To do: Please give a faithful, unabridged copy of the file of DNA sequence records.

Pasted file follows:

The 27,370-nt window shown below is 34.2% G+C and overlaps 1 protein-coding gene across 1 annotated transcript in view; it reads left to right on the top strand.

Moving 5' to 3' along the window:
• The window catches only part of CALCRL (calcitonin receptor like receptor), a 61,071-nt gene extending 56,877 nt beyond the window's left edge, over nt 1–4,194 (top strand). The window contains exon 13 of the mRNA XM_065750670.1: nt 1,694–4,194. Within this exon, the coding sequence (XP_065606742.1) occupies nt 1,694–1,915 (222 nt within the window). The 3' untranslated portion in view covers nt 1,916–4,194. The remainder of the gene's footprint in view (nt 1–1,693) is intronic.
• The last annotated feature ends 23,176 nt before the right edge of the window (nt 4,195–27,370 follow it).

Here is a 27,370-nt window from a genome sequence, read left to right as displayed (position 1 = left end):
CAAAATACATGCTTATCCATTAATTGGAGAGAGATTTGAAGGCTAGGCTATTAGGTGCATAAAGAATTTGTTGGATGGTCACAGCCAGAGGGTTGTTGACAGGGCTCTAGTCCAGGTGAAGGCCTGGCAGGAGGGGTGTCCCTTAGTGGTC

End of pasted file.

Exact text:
The 27,370-nt window shown below is 34.2% G+C and overlaps 1 protein-coding gene across 1 annotated transcript in view; it reads left to right on the top strand.

Moving 5' to 3' along the window:
• The window catches only part of CALCRL (calcitonin receptor like receptor), a 61,071-nt gene extending 56,877 nt beyond the window's left edge, over nt 1–4,194 (top strand). The window contains exon 13 of the mRNA XM_065750670.1: nt 1,694–4,194. Within this exon, the coding sequence (XP_065606742.1) occupies nt 1,694–1,915 (222 nt within the window). The 3' untranslated portion in view covers nt 1,916–4,194. The remainder of the gene's footprint in view (nt 1–1,693) is intronic.
• The last annotated feature ends 23,176 nt before the right edge of the window (nt 4,195–27,370 follow it).

Here is a 27,370-nt window from a genome sequence, read left to right as displayed (position 1 = left end):
CAAAATACATGCTTATCCATTAATTGGAGAGAGATTTGAAGGCTAGGCTATTAGGTGCATAAAGAATTTGTTGGATGGTCACAGCCAGAGGGTTGTTGACAGGGCTCTAGTCCAGGTGAAGGCCTGGCAGGAGGGGTGTCCCTTAGTGGTC